There have been several columns recently pointing out the key investment biases. This column serves as an explanation of the biases and if a person reading this suffers from one (or like me all of them) then how an investment club can protect you from your foolish self.
This is when we think an idea is good and then all information we seek out after that just affirms the initial idea. We give less credence to all facts that may oppose our original notion. When we believe the Earth is flat, its easy to find all the NASA conspiracy. We are the mouse that is too excited by the cheese to see the trap that sits underneath. An investment group set up the right way can crush this problematic bias. Let others in the organization be skeptics and do their own research. As long as there isn’t a run away train of group think, a member vote should be able to determine the validity of the investment.
This is the fear of an anticipated regret both in the positive or negative. It’s why we sell the bottoms and hold on to the tops. We lose faith in our initial assessment and emotion clouds or judgement when we have an expectation that there is something better coming. It’s why we don’t commit to the woman or man of our dreams at 7pm and go home alone (or wish we did) at midnight. We need that friend there to smack us and remind us what we actually want. That’s how an investment club comes in. If you are someone who can’t handle the dip on a asset you know has value, then a properly formed group of people with a variety of risk levels can set you straight and balance that bias. The same situation applies as an asset dips from the top. The group can protect you from holding too long and sticking to sound principles.
*As an aside I have a friend who is perfect for both these examples. “Steve” has managed to buy the local top and sell the bottom of the same stock 3 times in a 3 month period. He doesn’t want to miss the getting to the moon but also lets blood rush to his head on every volatile drop. At the end of the day, if he truly believes in the asset, he now has less capital for the ride up and has reset his longterm tax situation at each buy. Steve has the same issues with dating. Finds a great person. Finds the smallest thing wrong (classic 11 toe fallacy) then cries when she finds a steady dude. Rinse and repeat.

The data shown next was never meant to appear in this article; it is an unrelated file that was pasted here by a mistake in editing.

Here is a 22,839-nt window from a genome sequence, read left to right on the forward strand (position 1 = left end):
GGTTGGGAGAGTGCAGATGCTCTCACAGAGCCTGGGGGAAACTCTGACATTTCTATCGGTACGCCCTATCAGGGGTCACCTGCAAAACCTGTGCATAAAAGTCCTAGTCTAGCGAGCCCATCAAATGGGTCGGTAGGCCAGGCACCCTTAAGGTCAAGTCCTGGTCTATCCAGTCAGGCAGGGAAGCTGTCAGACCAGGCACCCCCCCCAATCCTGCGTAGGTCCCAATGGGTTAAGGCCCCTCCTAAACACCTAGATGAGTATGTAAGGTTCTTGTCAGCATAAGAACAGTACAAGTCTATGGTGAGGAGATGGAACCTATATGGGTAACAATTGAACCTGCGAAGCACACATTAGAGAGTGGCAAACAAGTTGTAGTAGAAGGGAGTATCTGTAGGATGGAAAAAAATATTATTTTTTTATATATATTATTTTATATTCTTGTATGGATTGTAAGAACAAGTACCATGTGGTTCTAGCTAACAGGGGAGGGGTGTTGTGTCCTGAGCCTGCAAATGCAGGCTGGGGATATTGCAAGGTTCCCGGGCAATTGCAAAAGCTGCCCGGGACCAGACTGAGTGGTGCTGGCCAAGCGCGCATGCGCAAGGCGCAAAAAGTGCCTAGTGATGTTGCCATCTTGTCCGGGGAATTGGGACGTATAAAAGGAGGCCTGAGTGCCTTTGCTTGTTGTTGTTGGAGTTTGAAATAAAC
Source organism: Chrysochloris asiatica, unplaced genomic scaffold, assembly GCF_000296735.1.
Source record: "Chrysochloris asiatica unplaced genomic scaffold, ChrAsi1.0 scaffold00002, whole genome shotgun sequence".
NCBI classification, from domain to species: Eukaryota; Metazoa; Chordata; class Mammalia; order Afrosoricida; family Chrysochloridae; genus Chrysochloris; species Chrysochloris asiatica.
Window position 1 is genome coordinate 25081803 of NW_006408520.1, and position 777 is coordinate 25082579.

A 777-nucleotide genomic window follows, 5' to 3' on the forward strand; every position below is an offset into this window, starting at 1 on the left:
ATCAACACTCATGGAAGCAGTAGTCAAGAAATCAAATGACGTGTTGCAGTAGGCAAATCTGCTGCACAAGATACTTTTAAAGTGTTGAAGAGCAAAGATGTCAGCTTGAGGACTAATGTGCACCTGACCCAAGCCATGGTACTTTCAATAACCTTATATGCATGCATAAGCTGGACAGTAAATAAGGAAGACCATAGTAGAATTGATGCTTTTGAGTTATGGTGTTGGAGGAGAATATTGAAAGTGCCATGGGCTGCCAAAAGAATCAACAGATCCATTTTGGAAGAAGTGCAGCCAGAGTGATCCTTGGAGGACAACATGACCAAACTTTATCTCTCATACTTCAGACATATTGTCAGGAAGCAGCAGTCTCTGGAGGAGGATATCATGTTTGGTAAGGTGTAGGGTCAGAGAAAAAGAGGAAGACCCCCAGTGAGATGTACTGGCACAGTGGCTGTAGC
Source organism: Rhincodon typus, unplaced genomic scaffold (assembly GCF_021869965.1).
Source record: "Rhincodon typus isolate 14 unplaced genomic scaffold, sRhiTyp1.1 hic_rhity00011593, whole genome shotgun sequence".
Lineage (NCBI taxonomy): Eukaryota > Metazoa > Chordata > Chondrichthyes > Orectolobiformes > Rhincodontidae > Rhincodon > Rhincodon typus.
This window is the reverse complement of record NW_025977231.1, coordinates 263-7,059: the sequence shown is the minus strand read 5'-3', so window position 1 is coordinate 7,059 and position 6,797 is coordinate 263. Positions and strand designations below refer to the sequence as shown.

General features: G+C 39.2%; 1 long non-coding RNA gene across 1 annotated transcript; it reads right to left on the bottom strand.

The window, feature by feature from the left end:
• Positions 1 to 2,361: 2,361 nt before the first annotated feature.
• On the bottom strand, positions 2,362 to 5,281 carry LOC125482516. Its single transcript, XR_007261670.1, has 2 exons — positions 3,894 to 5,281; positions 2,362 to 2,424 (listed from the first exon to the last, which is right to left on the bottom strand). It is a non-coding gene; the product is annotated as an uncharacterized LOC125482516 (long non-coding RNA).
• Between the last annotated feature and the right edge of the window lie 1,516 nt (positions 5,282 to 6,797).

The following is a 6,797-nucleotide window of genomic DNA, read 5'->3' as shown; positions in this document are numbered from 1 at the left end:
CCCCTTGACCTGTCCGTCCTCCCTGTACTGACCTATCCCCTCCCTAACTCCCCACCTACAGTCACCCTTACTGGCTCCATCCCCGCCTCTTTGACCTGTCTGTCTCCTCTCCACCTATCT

3.Hot Hand Fallacy
Otherwise known as the NBA Jam “On Fire” rule, we are bias to feed the hot hand. Just like in basketball where a player can have off nights, the same is true for investments. There are numerous examples of a hedge fund having a great year and then getting smashed the following. In an investment club setting this can be abused in a similar way if a member has had a hot run. However, I think the group outweighs this in general by bringing a larger perspective to find value and evaluate investments. As a recent example for our group, Sneaky Falcon, we bought Macy’s at almost the absolute bottom when it was valued less than its real estate and the world was pushing for online. That conversation doesn’t start without a group of people talking, some open minds, and maybe a glass or two of bourbon.
4. Hindsight Bias
Oh boy! It should go without saying that this is when we look back and tell ourselves we knew the right answer and overestimate our Nostradamus abilities. Seen too many times, this drives us to start trusting our gut more than the financials. Everyone is an oracle until they are broke. An investment club makes this bias almost impossible. Although there may be some group thought, it’s more likely that a group will protect members from leading with speculation over fact.
If you suffer from any of these biases and you haven’t tried social investing, maybe find some people who also want to invest and save but have different insights and experiences than you and give it a shot. If you already have a group and are struggling with one of these, maybe add get some new members…….or at least have a convo about it.